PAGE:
“In our excavation of the Chappell pit and my own adjoining pit, we noted an inflow of water from the Smith’s cove side at 98 feet and from the other side at about 105 feet. There was no evidence of water inflow at any lower depth. If you are so informed I believe that your informer is mistaken. I was in the pits all the time and carefully examined and recorded the data. The inflow from the Smith’s Cove side was a bit the stronger.”
“There is no evidence that the original pit was 155 feet. Suggest you use 100 feet. Later collapse may have carried cache to 155 feet but early statements locate it at 100.”
Hedden on the Stone Triangle
“The Triangle was ten feet to the side with a pointer line directed to True North intersecting the base just off of center dividing the base line about 4” and 6#. There was also a curved line about three feet below the base connecting both base points and the pointer line went through the base line to end at the curved line. I have been told that this forms an ancient symbol for “life” or “eternity”. It is very significant that the pointer line was to True North rather than the magnetic North which at this point shows a wide and varying deviation. Whoever laid it out wanted it to remain unchanging. A triangle 7x8x4 fitted into the unclosed ends of the lay-out and the line 8 passed almost directly through the Treasure Pit location as near as we could determine.”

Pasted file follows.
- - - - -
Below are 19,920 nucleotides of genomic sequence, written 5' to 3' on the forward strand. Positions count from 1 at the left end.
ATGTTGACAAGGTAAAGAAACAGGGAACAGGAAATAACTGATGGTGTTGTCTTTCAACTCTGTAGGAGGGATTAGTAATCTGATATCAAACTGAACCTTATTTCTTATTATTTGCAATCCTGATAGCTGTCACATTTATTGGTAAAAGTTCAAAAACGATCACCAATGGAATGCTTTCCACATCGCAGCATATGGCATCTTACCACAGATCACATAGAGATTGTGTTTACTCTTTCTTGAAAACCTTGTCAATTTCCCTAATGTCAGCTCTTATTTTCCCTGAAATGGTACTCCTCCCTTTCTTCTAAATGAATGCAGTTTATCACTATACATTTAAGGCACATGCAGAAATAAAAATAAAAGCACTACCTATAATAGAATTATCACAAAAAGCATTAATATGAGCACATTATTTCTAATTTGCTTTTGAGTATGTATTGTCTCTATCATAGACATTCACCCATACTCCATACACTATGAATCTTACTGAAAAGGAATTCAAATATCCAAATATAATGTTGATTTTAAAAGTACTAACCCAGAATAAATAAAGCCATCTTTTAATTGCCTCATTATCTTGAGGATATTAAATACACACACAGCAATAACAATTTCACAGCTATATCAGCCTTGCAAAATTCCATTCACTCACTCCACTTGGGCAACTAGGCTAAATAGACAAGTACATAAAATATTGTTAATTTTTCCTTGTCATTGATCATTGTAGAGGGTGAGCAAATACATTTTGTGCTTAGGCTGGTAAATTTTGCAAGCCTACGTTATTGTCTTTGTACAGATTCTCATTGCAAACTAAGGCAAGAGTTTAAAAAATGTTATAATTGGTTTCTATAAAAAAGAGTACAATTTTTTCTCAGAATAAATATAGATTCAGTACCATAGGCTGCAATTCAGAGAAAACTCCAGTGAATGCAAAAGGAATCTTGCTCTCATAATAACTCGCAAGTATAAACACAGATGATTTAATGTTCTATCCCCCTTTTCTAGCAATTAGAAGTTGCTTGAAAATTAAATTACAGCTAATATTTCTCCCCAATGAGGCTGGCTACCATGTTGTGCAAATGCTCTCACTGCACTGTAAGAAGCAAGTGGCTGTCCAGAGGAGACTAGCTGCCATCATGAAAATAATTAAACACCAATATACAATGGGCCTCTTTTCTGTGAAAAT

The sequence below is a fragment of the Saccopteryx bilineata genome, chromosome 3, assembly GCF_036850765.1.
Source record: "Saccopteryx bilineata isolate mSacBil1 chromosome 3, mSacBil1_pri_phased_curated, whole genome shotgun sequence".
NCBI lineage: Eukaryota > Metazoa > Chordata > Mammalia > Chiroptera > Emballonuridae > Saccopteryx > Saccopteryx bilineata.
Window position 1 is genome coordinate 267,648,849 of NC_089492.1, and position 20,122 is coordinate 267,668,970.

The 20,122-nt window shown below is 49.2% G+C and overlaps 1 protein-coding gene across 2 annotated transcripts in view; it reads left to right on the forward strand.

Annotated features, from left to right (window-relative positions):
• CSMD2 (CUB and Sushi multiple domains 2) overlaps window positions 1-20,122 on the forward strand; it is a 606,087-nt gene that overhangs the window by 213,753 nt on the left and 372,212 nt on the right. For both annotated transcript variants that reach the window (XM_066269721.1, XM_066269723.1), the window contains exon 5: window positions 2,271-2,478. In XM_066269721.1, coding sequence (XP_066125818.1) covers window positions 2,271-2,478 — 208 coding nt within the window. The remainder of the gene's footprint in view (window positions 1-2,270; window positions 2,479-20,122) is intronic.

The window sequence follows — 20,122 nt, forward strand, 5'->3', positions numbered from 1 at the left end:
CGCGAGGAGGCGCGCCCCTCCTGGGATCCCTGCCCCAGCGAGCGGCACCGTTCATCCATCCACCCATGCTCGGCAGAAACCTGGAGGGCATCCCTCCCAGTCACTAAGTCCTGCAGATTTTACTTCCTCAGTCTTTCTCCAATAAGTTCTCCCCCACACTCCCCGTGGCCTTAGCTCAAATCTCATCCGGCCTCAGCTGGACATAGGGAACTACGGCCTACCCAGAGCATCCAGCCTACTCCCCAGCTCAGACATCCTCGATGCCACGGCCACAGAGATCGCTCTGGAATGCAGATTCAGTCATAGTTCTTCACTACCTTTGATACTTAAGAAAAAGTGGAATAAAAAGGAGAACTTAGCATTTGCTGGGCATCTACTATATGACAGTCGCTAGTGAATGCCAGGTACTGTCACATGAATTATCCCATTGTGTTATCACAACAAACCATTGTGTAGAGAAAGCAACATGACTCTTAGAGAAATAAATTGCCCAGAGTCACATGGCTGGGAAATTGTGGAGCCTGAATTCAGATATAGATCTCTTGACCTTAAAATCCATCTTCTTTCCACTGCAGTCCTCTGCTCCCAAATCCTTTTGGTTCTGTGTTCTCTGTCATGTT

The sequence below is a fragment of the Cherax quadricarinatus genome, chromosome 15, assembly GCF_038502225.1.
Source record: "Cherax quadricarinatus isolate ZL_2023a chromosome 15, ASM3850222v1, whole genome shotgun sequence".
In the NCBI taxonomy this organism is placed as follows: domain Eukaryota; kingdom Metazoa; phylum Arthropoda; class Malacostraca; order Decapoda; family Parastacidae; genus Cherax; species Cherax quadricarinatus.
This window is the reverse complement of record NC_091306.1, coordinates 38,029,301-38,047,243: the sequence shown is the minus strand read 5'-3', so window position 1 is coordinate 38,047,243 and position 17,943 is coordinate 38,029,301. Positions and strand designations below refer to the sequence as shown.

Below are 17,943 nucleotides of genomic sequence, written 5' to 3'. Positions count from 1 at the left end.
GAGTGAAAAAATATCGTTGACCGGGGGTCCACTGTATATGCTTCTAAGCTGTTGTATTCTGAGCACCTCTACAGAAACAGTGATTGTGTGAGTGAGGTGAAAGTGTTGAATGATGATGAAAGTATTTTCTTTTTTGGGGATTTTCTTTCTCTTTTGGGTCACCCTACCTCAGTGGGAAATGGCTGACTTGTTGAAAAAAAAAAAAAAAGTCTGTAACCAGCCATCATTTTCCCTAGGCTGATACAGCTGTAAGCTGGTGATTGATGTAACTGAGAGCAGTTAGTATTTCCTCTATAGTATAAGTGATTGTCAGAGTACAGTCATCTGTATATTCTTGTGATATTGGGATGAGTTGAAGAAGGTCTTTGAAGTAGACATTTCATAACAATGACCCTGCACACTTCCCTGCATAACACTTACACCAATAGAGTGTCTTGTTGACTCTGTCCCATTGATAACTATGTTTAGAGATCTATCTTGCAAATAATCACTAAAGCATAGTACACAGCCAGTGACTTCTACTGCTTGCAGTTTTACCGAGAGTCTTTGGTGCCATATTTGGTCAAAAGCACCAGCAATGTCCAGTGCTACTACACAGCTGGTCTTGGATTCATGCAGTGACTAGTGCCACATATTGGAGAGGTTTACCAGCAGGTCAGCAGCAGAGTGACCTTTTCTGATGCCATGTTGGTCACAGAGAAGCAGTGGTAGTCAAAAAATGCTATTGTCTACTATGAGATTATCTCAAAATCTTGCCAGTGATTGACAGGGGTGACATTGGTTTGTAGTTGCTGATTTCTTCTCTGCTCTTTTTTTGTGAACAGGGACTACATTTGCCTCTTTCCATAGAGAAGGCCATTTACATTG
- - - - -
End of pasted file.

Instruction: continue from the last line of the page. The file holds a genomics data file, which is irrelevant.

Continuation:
“The pointer line of the triangle is True North. True North can be determined but it is quite a job to do so though I am told any good navigator could do so. It is strange that the pointer line should actually be True North. I had hoped to find it just off North as I had hoped to determine its date of origin by tracing the probable declination at the time.”
Hedden on Captain Kidd
“My only conclusion is that Kidd in his wanderings, learned of a very valuable cache, but he was uncertain as to its exact location or description. To my mind the various charts are originals by Kidd or copies by some-one else. I thought the one with the triangle mentioned was the most authentic. I also believe Kidd and his followers searched for the island but failed to locate it.”
Hedden on the Coconut Fibre
“I disagree with Hamilton in that I found fibre at the depth of six feet at Smith’s cove in fair quantity and had it identified as cocoanut fibre. Hemlock’s bark under salt water will deteriorate rather quickly. Cocoanut fibre will remain intact almost indefinitely or at least for an established period of over 200 years. I am thoroughly convinced the original fibre used to construct the beach was cocoanut cut in pieces of about five inches. I was also convinced from my interview with Captain Vaughan who was present as a water-boy when the beach was excavated. He stated to me that there were tons of it removed at that time. His recollection was that it was in a layer about two feet thick over most of the area. He of course did not know just what the fibre was. There was no evidence of hemlock bark in any I recovered. It was all quite fibrous and I am familiar with cocoanut fibre having seen it numerous times when in Florida. I never found any evidence of the fibre in the main pits. I am just as familiar with hemlock outer bark and can see no resemblance, so add me in as disagreeing with Hamilton.”
Hedden on the Ring Bolt
“Unless you have actually seen it yourself I would be very dubious about its existence as I was very familiar with every foot of the island shore-line at high and low tide and I know of no such bolt.”
Hedden on the Original Works
“Cannot agree that your conclusion of piratical origin is correct. I believe there are manuscripts included in the cache and I cannot conceive of a pirate leaving that identity with his loot. Nor can I conceive of a pirate who would bury his loot beyond any chance of contemporary recovery or exert such engineering skill for an unselfish objective.”